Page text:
Mastering service design for the masses
For decades Sydneysiders have demanded an efficient, integrated public transport system, a challenge which UTS Master of Design student, Hanan Bou Akl, was ready to tackle as part of the course’s Service Design unit.
“The brief was to provide evaluations and service solutions to a current problem faced by the government, so as a regular user of the city’s already stretched public transport system I felt that a fresh perspective was long overdue,” explained Hanan.
Interviews with commuters across Sydney’s largest stations including Central and Parramatta, uncovered alarmingly low levels of customer satisfaction among current passengers:
“Many of the people I interviewed shared similar sentiments about the strained network being at capacity and that it struggles to provide commuters with a reliable, efficient and affordable service.”
After conducting research and exploration studies, Hanan developed a proposal which includes the introduction of a Unified Trip Planning app offering express or regular rides, a reward program plus the ability to book seats and carriage types such as family-friendly online, all using a card or smart phone.
“What really stood out of Hanan’s proposal is how a human-centered approach to service design can potentially reform Sydney’s ailing public transport network,” says Tom Lee, course director for the Master of Design program.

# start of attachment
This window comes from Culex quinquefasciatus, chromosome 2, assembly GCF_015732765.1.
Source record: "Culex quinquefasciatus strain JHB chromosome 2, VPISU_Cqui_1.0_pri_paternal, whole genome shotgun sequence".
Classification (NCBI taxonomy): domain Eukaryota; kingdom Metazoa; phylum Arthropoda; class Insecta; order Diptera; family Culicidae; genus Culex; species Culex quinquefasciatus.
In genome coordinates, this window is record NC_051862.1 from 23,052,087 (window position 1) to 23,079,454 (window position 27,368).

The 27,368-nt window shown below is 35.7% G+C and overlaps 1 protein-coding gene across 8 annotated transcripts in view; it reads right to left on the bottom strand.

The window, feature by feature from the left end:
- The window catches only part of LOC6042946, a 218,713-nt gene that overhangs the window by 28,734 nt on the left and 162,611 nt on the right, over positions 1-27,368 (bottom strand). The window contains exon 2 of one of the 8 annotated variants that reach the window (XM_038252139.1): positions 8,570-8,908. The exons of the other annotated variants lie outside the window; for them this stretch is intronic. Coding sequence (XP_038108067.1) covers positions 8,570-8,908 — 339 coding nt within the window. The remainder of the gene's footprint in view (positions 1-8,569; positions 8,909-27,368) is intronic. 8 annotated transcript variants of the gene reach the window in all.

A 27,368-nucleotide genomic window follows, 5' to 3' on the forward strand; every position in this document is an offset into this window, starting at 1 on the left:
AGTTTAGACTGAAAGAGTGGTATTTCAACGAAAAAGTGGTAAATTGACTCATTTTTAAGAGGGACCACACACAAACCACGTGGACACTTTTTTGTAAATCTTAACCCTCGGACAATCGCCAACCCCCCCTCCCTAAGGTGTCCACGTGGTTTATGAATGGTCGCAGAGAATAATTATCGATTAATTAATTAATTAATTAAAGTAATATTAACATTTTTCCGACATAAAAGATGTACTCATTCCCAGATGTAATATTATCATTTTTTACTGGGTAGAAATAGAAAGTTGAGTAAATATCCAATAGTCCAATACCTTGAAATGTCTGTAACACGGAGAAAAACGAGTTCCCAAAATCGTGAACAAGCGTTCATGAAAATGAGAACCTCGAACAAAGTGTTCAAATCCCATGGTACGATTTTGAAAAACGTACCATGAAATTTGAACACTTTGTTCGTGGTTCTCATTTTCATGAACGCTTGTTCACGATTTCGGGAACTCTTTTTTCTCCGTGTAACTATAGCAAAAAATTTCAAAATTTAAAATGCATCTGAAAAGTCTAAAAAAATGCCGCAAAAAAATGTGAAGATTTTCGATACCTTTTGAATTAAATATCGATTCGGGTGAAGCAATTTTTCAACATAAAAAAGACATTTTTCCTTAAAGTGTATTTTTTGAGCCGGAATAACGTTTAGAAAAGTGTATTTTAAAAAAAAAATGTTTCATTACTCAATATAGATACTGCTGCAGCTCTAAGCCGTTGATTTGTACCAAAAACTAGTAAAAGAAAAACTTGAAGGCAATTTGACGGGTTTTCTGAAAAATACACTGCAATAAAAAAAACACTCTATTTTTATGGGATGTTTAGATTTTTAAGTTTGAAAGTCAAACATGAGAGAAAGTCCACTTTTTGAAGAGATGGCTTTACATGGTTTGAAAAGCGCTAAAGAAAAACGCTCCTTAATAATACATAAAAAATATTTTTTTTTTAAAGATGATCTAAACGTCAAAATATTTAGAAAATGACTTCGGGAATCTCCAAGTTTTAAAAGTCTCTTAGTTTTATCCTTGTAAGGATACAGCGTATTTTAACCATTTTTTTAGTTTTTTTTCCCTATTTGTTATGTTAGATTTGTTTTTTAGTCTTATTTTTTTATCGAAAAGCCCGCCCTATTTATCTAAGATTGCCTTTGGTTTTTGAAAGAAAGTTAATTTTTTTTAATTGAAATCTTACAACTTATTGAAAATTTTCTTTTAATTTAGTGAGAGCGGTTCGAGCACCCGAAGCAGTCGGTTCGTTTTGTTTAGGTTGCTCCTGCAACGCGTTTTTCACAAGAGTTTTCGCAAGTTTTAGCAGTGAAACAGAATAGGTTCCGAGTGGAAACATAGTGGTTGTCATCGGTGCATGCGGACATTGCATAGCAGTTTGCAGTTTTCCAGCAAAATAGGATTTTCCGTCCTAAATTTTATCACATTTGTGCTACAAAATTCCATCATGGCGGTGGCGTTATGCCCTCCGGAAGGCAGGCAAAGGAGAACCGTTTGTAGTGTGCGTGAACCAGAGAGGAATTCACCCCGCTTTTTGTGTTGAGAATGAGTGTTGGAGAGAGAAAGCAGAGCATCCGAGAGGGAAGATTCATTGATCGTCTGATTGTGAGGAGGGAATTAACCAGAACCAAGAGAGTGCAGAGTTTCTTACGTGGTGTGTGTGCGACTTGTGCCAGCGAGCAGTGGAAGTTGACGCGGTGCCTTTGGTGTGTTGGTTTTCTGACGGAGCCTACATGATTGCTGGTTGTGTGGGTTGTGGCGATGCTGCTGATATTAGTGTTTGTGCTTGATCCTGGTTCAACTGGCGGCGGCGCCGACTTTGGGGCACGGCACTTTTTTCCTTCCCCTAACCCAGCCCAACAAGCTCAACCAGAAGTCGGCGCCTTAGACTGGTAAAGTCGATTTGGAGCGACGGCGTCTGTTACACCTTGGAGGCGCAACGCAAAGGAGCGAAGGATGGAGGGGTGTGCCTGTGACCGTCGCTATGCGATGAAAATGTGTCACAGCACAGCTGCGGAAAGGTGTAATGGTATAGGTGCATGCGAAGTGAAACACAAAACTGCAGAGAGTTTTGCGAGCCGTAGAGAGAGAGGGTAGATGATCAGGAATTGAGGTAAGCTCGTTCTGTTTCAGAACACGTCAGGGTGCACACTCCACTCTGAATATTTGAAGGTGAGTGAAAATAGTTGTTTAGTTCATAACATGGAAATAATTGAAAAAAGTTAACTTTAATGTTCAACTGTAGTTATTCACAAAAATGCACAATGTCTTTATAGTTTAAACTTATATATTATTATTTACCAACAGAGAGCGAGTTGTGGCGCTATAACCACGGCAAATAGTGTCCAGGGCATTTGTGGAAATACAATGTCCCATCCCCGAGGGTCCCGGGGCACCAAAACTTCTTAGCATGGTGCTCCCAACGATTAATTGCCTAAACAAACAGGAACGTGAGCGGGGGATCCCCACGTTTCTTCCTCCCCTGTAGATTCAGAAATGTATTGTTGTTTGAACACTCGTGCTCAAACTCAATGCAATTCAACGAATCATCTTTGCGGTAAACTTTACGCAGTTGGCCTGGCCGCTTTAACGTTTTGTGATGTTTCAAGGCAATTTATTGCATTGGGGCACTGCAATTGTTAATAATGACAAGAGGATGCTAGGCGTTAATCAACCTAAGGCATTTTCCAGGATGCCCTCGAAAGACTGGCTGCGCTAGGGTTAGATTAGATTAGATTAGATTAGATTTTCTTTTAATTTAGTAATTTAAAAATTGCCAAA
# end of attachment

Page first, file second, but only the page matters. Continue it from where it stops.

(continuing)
“By targeting the several pain points felt by commuters in a methodical manner, Hanan has created a network that addresses the most common gripes felt by current commuters,” he continued.
Her design also focused on simplifying the interior space of stations to provide an easier flow of traffic, with multiple entry and exit points directly from each individual platform, plus fast and slow walking lanes.
“Successful communication and design is a result of research, case studies and experimentation. Design is never a personal taste; it always comes out as a result of the subject matter, a solution to a specific problem or an answer to a brief,” reflected Hanan.
The experienced visual designer who does freelance work in Beirut, was always destined to work in the creative industry, being raised in family of photographers and artists.
“For six years I worked for international advertising agencies such as Leo Burnett and TBWA in Lebanon, which allowed me to understand and value the role of design and communication for social and behavioral change.
“Design has the capacity to change environments and processes to serve humanity and the public in a more efficient way."